What were the key developments from the 1990s to the present day which led to increasing financial services activity in Jersey, extended its global reach (whilst providing benefits to the UK and EU) and helped cement the Island’s position as a premier IFC?
From the 1990s to the present day, Jersey’s reputation as a quality finance centre providing professional services of the highest standard supported by an excellent judiciary and business friendly legislation in accord with international standards, has become increasingly recognised globally. This has reinforced the Island’s appeal to those generating wealth, particularly in the Middle East and Asia, looking for security and effective wealth management. Jersey’s political and fiscal stability, its tax neutrality, professional expertise and overall international reputation, has continued to enhance its role as an intermediary for capital movement mainly destined for investment in Europe. This flow of funds has benefitted the Island’s economy through employment opportunities and tax revenues. It has also provided significant benefits for the City of London and other European financial markets.
As the Government of Jersey remains committed to upholding international standards in the area of financial crime – following the Recommendations on Anti-Money Laundering (AML) and Countering the Financing of Terrorism (CFT) set by the Financial Action Task Force (FATF), whilst also being regularly assessed by MONEYVAL – how does the Island ensure it effectively tackles financial crime, including the role of the Jersey Financial Crime Strategy Group (JFCSG)?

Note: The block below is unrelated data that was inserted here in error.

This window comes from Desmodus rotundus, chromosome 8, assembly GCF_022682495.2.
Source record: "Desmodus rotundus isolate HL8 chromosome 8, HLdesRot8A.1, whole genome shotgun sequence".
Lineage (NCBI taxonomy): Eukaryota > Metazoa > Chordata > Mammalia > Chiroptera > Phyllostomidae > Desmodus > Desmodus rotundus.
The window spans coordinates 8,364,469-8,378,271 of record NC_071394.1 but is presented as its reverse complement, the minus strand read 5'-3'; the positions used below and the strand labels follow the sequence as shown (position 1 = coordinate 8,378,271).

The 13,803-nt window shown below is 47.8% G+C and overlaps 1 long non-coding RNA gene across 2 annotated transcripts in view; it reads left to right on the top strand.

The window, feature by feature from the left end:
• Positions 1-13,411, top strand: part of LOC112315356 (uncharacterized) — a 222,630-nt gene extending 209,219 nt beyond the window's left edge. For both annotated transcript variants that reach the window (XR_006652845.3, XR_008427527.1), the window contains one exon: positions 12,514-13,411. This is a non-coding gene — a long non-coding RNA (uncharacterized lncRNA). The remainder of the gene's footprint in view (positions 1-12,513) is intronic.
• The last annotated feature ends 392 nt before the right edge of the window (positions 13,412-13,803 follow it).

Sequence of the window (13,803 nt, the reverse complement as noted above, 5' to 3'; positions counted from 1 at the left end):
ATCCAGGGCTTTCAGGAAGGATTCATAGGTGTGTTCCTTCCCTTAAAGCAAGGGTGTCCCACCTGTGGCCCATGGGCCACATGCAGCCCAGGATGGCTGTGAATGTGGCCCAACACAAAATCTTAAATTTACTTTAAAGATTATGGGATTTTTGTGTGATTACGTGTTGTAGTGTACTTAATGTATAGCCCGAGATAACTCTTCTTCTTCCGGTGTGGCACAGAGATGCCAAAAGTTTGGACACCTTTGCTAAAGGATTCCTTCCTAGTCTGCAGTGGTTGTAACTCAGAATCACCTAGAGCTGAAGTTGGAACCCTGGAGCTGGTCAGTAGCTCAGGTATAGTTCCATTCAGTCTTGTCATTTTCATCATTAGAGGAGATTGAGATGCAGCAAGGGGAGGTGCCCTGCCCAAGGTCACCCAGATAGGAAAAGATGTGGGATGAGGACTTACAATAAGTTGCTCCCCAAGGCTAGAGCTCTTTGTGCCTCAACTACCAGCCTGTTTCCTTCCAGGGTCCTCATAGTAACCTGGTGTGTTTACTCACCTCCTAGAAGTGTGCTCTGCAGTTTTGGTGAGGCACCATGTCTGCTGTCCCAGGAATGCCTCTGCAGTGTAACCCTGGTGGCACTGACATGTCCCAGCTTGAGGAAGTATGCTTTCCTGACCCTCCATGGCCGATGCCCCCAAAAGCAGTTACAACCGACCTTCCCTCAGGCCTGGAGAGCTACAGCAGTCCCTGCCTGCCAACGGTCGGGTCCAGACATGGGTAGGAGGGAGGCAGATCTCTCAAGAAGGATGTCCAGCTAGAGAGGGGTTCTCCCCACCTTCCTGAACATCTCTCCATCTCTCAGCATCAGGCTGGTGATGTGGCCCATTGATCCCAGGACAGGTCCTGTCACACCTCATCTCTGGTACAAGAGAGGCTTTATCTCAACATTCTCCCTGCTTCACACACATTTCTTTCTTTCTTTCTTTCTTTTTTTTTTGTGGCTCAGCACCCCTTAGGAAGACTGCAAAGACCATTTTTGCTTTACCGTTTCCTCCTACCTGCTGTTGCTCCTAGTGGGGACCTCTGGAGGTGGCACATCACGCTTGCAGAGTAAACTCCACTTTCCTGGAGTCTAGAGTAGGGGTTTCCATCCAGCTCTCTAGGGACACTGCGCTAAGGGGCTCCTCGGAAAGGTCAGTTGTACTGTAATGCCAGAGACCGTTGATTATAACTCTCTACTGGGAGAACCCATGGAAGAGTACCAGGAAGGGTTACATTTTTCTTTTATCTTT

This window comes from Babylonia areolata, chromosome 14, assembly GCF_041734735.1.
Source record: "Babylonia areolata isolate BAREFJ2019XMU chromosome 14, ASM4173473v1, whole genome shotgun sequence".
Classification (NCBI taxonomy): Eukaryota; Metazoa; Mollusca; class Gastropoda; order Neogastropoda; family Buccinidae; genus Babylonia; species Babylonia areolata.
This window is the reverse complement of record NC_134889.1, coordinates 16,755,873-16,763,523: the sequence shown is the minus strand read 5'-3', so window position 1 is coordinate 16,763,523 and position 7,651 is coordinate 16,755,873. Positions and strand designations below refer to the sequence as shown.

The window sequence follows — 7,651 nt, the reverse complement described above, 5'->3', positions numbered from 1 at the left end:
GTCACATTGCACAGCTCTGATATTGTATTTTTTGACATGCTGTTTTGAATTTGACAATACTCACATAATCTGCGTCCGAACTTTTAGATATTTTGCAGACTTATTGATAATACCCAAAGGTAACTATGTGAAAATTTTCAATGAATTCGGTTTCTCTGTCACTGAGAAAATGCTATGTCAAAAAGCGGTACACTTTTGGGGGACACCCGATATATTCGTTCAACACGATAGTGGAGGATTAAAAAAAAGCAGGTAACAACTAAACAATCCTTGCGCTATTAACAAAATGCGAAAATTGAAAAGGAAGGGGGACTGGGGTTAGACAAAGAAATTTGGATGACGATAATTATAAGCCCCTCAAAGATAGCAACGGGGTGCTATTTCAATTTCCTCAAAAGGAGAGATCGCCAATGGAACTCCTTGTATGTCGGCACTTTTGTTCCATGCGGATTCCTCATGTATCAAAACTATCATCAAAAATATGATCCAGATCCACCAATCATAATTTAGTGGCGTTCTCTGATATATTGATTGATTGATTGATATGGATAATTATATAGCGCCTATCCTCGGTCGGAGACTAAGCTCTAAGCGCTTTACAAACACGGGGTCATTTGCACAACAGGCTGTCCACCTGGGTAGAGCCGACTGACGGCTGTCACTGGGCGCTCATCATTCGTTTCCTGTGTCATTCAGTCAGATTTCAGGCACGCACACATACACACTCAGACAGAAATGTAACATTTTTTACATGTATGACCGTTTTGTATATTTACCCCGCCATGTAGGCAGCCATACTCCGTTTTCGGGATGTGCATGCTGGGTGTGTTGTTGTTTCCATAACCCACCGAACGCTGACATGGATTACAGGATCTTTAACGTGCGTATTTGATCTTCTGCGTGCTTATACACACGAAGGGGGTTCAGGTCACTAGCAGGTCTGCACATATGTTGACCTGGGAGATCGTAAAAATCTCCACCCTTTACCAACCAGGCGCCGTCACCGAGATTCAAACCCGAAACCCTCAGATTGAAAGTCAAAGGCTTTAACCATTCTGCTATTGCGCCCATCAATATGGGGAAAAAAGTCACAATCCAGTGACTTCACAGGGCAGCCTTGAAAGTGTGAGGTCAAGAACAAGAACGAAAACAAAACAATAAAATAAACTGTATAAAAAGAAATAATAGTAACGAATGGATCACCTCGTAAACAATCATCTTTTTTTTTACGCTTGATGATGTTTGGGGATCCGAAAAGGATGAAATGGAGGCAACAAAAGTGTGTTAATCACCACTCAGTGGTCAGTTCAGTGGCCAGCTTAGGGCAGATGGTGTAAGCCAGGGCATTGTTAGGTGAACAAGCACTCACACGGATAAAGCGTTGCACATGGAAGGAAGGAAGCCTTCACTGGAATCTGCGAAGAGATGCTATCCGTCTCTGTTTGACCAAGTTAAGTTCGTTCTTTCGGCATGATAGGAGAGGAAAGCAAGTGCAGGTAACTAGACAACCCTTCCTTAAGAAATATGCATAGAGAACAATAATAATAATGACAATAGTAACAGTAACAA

Jersey has an excellent record in fighting financial crime, not just as reflected in the assessments made by international bodies such as the IMF and Moneyval but also in practice through assistance given to many jurisdictions in recovering proceeds from financial crime. This is based on a clearly stated political commitment to fight financial crime and discourage the use of the Island by those engaged in such crime. It is also supported by the close working relationship that exists between Government officials in the Chief Minister’s Department, the Law Officers, the States of Jersey Police, the Financial Crimes Unit and the Jersey Financial Services Commission (JFSC). This relationship is important for both the development of strategic policy in which the Jersey Financial Crime Strategy Group has a key role and for day to day operations, including cooperation with other law enforcement authorities, of which those in the UK are of particular significance. Jersey has played – and continues to play – a well recognised leading role in meeting the international call for accurate, adequate and timely information on the ultimate beneficial ownership of corporate vehicles to be both available and accessible by law enforcement authorities, which is essential for the successful pursuit and bringing to account of those engaged in financial crime.
Jersey’s inclusion on the OECD’s ‘white list’ of cooperative and compliant jurisdictions in April 2009, its appointment as one of the vice chairs of the OECD’s Global Forum Peer Review Group on Transparency and Exchange of Information for Tax Purposes in 2013 and now vice chair of the Global Forum Working group on Automatic Exchange of Information (AEOI) – plus its implementation of the Common Reporting Standard (CRS), support of the Base Erosion Profit Shifting (BEPS) initiative and now its rating from the OECD’s Global Forum as being fully compliant in tax transparency and meeting international standards – has shown the Island to be proactive rather than reactive on addressing high international standards but does early adoption risk its competitiveness as an IFC?